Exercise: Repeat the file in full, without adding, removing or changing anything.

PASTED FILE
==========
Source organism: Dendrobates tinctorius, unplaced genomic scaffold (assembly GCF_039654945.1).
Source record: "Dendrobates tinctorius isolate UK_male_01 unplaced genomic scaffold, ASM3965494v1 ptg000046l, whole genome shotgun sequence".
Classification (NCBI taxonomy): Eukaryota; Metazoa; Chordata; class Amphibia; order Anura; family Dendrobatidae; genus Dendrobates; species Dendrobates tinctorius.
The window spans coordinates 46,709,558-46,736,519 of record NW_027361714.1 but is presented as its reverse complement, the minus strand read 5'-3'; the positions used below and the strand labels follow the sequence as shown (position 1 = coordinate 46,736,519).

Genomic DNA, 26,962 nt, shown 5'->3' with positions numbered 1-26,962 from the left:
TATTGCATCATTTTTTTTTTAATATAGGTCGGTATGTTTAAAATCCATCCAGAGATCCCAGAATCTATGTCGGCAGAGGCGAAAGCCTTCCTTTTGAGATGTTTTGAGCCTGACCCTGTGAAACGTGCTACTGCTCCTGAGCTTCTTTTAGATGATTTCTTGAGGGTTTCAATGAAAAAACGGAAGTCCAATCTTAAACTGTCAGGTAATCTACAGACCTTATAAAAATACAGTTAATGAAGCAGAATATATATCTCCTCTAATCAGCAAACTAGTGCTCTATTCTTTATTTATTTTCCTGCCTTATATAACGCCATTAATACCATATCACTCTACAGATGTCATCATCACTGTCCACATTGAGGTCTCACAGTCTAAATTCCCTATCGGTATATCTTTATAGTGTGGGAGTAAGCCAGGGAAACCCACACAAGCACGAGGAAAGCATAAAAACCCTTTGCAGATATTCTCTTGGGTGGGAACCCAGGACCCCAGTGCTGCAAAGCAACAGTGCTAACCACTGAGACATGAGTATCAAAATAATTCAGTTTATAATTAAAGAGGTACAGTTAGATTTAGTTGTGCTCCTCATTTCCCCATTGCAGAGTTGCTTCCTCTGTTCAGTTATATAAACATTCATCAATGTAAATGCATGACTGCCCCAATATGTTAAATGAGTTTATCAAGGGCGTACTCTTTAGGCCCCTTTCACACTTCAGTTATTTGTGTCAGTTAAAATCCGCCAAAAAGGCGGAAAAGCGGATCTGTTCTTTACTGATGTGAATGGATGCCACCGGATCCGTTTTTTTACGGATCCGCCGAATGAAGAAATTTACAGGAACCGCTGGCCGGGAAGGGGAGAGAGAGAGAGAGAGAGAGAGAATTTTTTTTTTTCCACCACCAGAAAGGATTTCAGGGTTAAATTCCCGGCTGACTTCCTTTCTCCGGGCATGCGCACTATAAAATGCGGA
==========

Source organism: Dendrobates tinctorius, unplaced genomic scaffold (assembly GCF_039654945.1).
Source record: "Dendrobates tinctorius isolate UK_male_01 unplaced genomic scaffold, ASM3965494v1 ptg000046l, whole genome shotgun sequence".
Classification (NCBI taxonomy): Eukaryota; Metazoa; Chordata; class Amphibia; order Anura; family Dendrobatidae; genus Dendrobates; species Dendrobates tinctorius.
The window spans coordinates 46,709,558-46,736,519 of record NW_027361714.1 but is presented as its reverse complement, the minus strand read 5'-3'; the positions used below and the strand labels follow the sequence as shown (position 1 = coordinate 46,736,519).

Genomic DNA, 26,962 nt, shown 5'->3' with positions numbered 1-26,962 from the left:
TATTGCATCATTTTTTTTTTAATATAGGTCGGTATGTTTAAAATCCATCCAGAGATCCCAGAATCTATGTCGGCAGAGGCGAAAGCCTTCCTTTTGAGATGTTTTGAGCCTGACCCTGTGAAACGTGCTACTGCTCCTGAGCTTCTTTTAGATGATTTCTTGAGGGTTTCAATGAAAAAACGGAAGTCCAATCTTAAACTGTCAGGTAATCTACAGACCTTATAAAAATACAGTTAATGAAGCAGAATATATATCTCCTCTAATCAGCAAACTAGTGCTCTATTCTTTATTTATTTTCCTGCCTTATATAACGCCATTAATACCATATCACTCTACAGATGTCATCATCACTGTCCACATTGAGGTCTCACAGTCTAAATTCCCTATCGGTATATCTTTATAGTGTGGGAGTAAGCCAGGGAAACCCACACAAGCACGAGGAAAGCATAAAAACCCTTTGCAGATATTCTCTTGGGTGGGAACCCAGGACCCCAGTGCTGCAAAGCAACAGTGCTAACCACTGAGACATGAGTATCAAAATAATTCAGTTTATAATTAAAGAGGTACAGTTAGATTTAGTTGTGCTCCTCATTTCCCCATTGCAGAGTTGCTTCCTCTGTTCAGTTATATAAACATTCATCAATGTAAATGCATGACTGCCCCAATATGTTAAATGAGTTTATCAAGGGCGTACTCTTTAGGCCCCTTTCACACTTCAGTTATTTGTGTCAGTTAAAATCCGCCAAAAAGGCGGAAAAGCGGATCTGTTCTTTACTGATGTGAATGGATGCCACCGGATCCGTTTTTTTACGGATCCGCCGAATGAAGAAATTTACAGGAACCGCTGGCCGGGAAGGGGAGAGAGAGAGAGAGAGAGAGAGAATTTTTTTTTTTCCACCACCAGAAAGGATTTCAGGGTTAAATTCCCGGCTGACTTCCTTTCTCCGGGCATGCGCACTATAAAATGCGGA